South Africans have been given some breathing space in this year’s budget with the news that not only will there be no tax increases, but they will also be getting an above inflation increase of 5% in personal income tax brackets and rebates.
Gross tax revenue for the 2020 tax year is expected to be R213 billion lower than projected a year ago. This is significantly better than the initial estimates of a R312.8 billion shortfall.
The better than expected collections have been attributed to a recovery in consumption and wages between October and December last year. This, coupled with a boost in corporate income tax collections from the mining industry resulted in collections of R99.6 billion above estimates.
According to the 2021 Budget Review the R40 billion tax increases over the next three years, announced in last year’s budget, will not be implemented. This is due to the better than expected collections. This withdrawal of tax increases will not widen the budget deficit.
Tax revenue projections are higher than what was estimated during the Medium-Term Budget Policy Statement in October. Estimates for 2021/22 is R85.6 billion higher and R65.5 billion for the following year.
Treasury has also announced relief of R2.2 billion in terms of fiscal drag where inflation or higher income pushes a taxpayer into a higher tax bracket. Without this relief government would have collected R11.2 billion in additional tax.
The cost of the vaccine rollout – estimated at around R9 billion for this year – will not be financed through any additional tax increases, but will be funded by way of a reallocation of existing funds.
There will be some relief in terms of the medical tax credits, with an increase from R319 to R332 for the first two members and from R215 to R224 for all subsequent members.
The minimum value for paid-up retirement annuities will for the first time in many years be adjusted from the current value of R7 000 to R15 000 from March 1 this year.
However, not all is good news as there will be above-inflation increases in alcohol and tobacco excise duties, despite pleas from the industry not increase these duties given the hugely negative impact of the bans on sales.
According to Treasury “specific” excise duties are expected to fall by nearly 50% as a result of restrictions on trading activities and tax deferrals.
The above-inflation increases (8%) in both alcohol and tobacco will result in additional revenue of R1.8 billion. The introduction of an export tax on scrap metal will bring in an estimated R400 million.
More bad news for consumers is an inflation-linked increase of 15c/l for petrol and diesel, and an above-inflation increase of 11 c/l in the embattled Road Accident Fund levy. These increases will be effective from April 7.
The carbon tax rate will increase by 5.2% to R134 per tonne of carbon dioxide. This increase is effective from the beginning of the year.
Personal income tax
Government acknowledges that South Africa’s income tax rates are relatively high compared to its peer countries, while our Value Added Tax (Vat) rate (15%) is relatively low.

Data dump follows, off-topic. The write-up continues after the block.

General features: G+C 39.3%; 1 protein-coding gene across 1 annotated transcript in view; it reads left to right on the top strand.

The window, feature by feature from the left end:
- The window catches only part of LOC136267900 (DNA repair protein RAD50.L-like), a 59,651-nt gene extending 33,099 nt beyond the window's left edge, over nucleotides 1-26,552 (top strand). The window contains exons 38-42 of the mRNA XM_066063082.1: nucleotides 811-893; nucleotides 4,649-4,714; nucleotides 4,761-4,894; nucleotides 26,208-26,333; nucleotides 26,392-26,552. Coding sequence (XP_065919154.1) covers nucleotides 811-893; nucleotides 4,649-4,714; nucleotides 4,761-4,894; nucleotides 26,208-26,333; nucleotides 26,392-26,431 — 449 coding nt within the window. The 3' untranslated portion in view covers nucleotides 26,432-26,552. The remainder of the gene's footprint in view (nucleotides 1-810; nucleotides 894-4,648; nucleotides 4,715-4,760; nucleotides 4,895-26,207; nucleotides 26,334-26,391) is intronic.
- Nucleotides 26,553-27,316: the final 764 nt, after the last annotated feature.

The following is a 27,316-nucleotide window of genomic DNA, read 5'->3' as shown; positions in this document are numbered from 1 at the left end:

South Africa finds itself in the company of rich countries such as Sweden, Norway, Canada, the UK, and Norway in terms of personal income tax as a share of GDP and top tax rates.
The country’s peers like Kenya, Paraguay, Mexico and Brazil have top marginal rates ranging between 10% and 35%. In South Africa the top marginal rate has been increased in recent years to 45%.
“Lowering South Africa’s tax rates will increase its competitiveness,” says Treasury in its Budget Review.
Personal income tax collection has been affected by rising job losses and lower earnings for those who were still employed. Finance Minister Tito Mboweni budgeted for personal income tax collections of R546.7 billion, but it has been revised downwards to R482 billion.
Corporate income tax
Collections have been contracting since 2018 and given the massive impact of the coronavirus pandemic the contraction is set to continue this year.
Tax collections for corporate income tax was almost 11%, or R41 billion, less than what was budgeted for last year and total dividend tax collections were down almost 18% from R31 billion to R22.9 billion.
According to Treasury tax policy changes over the medium term will seek to avoid complicated incentives for specific sectors or groups of taxpayers.
“Progressivity will be enhanced by restricting deductions for the wealthy and increasing overall collections through improved administration,” says Treasury.
The tax-to-GDP ratio is currently at 24.6%. “A strong and sustained economic rebound is required for this ratio to return to pre-Covid-19 levels of 26.3% of GDP.”
Given the uncertain economic outlook – with a timid rebound of 3.3% in GDP growth – there is a risk that revenue may underperform estimates. The tax-to-GDP ratio for 2021/22 is 25.5% (R761.9 billion in taxes on income and profits and R1.3 trillion in gross tax revenue).
This article by Amanda Visser first appeared on Moneyweb